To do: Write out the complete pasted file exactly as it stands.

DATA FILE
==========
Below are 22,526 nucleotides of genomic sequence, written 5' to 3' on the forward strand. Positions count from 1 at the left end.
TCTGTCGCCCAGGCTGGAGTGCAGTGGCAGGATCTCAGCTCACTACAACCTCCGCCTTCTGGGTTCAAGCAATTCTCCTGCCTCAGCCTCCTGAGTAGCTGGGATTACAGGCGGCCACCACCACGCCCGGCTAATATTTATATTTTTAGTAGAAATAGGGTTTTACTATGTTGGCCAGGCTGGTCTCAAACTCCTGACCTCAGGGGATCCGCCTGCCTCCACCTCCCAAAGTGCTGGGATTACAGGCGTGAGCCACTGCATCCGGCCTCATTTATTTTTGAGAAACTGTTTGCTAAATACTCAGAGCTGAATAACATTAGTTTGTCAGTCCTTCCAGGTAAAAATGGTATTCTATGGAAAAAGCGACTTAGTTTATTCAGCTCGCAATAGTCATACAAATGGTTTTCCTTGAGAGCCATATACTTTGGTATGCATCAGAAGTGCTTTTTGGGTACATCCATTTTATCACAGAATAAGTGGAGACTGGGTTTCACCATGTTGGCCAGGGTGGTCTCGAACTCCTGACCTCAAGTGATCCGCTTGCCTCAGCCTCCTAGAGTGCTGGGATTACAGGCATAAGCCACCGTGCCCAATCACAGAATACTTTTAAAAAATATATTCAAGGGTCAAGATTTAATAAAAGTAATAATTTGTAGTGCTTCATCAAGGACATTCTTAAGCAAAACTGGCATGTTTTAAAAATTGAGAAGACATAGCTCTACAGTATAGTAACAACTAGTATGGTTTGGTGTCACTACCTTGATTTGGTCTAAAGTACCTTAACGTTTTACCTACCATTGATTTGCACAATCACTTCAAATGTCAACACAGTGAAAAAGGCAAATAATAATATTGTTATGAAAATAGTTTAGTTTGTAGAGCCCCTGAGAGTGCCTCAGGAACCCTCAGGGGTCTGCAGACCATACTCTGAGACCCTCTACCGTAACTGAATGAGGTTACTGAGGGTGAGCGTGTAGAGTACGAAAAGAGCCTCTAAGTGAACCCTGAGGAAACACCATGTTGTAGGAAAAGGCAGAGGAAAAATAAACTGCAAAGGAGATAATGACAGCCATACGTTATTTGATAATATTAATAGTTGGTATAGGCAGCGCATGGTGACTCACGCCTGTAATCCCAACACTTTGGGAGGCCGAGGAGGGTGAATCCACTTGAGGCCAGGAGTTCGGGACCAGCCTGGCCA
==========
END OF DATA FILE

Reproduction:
Below are 22,526 nucleotides of genomic sequence, written 5' to 3' on the forward strand. Positions count from 1 at the left end.
TCTGTCGCCCAGGCTGGAGTGCAGTGGCAGGATCTCAGCTCACTACAACCTCCGCCTTCTGGGTTCAAGCAATTCTCCTGCCTCAGCCTCCTGAGTAGCTGGGATTACAGGCGGCCACCACCACGCCCGGCTAATATTTATATTTTTAGTAGAAATAGGGTTTTACTATGTTGGCCAGGCTGGTCTCAAACTCCTGACCTCAGGGGATCCGCCTGCCTCCACCTCCCAAAGTGCTGGGATTACAGGCGTGAGCCACTGCATCCGGCCTCATTTATTTTTGAGAAACTGTTTGCTAAATACTCAGAGCTGAATAACATTAGTTTGTCAGTCCTTCCAGGTAAAAATGGTATTCTATGGAAAAAGCGACTTAGTTTATTCAGCTCGCAATAGTCATACAAATGGTTTTCCTTGAGAGCCATATACTTTGGTATGCATCAGAAGTGCTTTTTGGGTACATCCATTTTATCACAGAATAAGTGGAGACTGGGTTTCACCATGTTGGCCAGGGTGGTCTCGAACTCCTGACCTCAAGTGATCCGCTTGCCTCAGCCTCCTAGAGTGCTGGGATTACAGGCATAAGCCACCGTGCCCAATCACAGAATACTTTTAAAAAATATATTCAAGGGTCAAGATTTAATAAAAGTAATAATTTGTAGTGCTTCATCAAGGACATTCTTAAGCAAAACTGGCATGTTTTAAAAATTGAGAAGACATAGCTCTACAGTATAGTAACAACTAGTATGGTTTGGTGTCACTACCTTGATTTGGTCTAAAGTACCTTAACGTTTTACCTACCATTGATTTGCACAATCACTTCAAATGTCAACACAGTGAAAAAGGCAAATAATAATATTGTTATGAAAATAGTTTAGTTTGTAGAGCCCCTGAGAGTGCCTCAGGAACCCTCAGGGGTCTGCAGACCATACTCTGAGACCCTCTACCGTAACTGAATGAGGTTACTGAGGGTGAGCGTGTAGAGTACGAAAAGAGCCTCTAAGTGAACCCTGAGGAAACACCATGTTGTAGGAAAAGGCAGAGGAAAAATAAACTGCAAAGGAGATAATGACAGCCATACGTTATTTGATAATATTAATAGTTGGTATAGGCAGCGCATGGTGACTCACGCCTGTAATCCCAACACTTTGGGAGGCCGAGGAGGGTGAATCCACTTGAGGCCAGGAGTTCGGGACCAGCCTGGCCA